From jeans-and-sneakers offices in Silicon Valley to the White House there is anxious talk these days about income inequality and how the venture wealth pie is shared.
Amidst jaw-dropping reports of heady private valuations of Uber, Square, and Dropbox—not to mention the Twitter-Facebook-LinkedIn market capitalizations and shareholder exits—Google’s Eric Schmidt says that he is "very worried" about inequality in the Bay Area.
In San Francisco, Hillary Clinton says that Silicon inequality "of the kind that we are now experiencing is bad for individuals, bad for our economy, bad for our democracy."
Valley super angel Ron Conway’s call to action includes donating community service and stock to community nonprofits. All followed on the heels of Tom Perkins’s incredibly insensitive likening of the Google Bus protesters to Kristallknacht.
Just five years ago it was easy for us to occupy Wall Street and vilify financial professionals hauling home huge bonuses before and during the very recession that tossed so many people out onto the street. But entrepreneurs? They’re the good guys right? Sure, entrepreneurs may disrupt the status quo of corporate America, but they don’t disrupt working class Main Street. Or so we thought. Suddenly, we are befuddled about what to occupy and where.
Our stereotype of Silicon Valley entrepreneurs is that they never aspired to be like Wall Street fat cats, believing that honest hard work, risk taking, and innovation would win out over (perceived) greed and avarice.
But as the Valley’s newly wealthy entrepreneurs drive about in their Teslas and buy rapidly inflating San Francisco real estate—threatening to drive out long-time residents who can’t afford the daunting increases—they’ve come to appear just like Wall Street’s tycoons.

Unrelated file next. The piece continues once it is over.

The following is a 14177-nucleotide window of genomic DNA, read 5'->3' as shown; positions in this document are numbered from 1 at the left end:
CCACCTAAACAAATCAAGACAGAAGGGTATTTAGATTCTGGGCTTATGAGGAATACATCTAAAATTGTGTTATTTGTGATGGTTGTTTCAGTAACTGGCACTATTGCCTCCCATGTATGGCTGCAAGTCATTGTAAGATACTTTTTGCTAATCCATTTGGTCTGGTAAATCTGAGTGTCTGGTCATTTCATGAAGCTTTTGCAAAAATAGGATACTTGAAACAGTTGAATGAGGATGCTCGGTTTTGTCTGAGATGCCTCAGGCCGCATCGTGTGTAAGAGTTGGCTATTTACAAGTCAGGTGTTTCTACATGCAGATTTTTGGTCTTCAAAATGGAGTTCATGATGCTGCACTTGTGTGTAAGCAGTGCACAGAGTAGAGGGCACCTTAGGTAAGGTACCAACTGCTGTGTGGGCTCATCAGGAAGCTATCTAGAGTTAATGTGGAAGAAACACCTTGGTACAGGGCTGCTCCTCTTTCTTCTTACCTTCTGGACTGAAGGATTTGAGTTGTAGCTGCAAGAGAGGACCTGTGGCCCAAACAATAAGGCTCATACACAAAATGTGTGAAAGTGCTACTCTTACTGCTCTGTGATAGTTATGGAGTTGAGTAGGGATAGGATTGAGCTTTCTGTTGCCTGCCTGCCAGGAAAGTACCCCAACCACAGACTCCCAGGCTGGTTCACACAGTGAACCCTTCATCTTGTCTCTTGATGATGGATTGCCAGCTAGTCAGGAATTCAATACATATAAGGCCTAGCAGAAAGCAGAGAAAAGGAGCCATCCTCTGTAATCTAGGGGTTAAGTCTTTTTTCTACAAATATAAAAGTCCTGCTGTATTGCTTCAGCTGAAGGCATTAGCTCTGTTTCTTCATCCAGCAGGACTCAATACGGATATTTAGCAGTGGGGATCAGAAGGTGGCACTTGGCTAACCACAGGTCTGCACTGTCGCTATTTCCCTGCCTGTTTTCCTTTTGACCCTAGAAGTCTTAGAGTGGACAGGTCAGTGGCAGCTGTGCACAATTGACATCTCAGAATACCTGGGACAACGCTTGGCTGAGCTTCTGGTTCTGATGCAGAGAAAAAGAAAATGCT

This phenomenon isn’t limited to San Francisco—success in Boston’s Innovation District is also dramatically driving up real estate prices, threatening to leave many behind; it is no coincidence that new Mayor Marty Walsh has pledged to make reducing the inequality gap a central focus of his administration.
The problem is entrepreneurship, when successful, always leads to local income inequality, at least in the short and medium run, and ironically, the more successful the entrepreneurship, the more extreme the inequality.
To be sure, there is a positive side to this. U.S. entrepreneurs are disproportionately philanthropic—a significant portion of donations in the U.S. come from entrepreneurs.
Secondly, some of this astonishing wealth will over time trickle down through increased spending, inspiration, and investment (although this will likely take many years). There are also all kinds of local businesses (such as car dealerships and high-end restaurants) that will become more prosperous as conspicuous wealth triggers conspicuous consumption.
But on the negative side, the newly wealthy can now afford to bypass, for example, the local public school system or health care services if they don’t think they are good enough, draining public institutions’ vital resources. The wealth can also dramatically drive up the proximal cost of living: Properties will get reassessed, driving taxes up when neighbors pay millions for the house next door. The cost of some local services may also increase sharply, from cars to high-end restaurants to babysitting.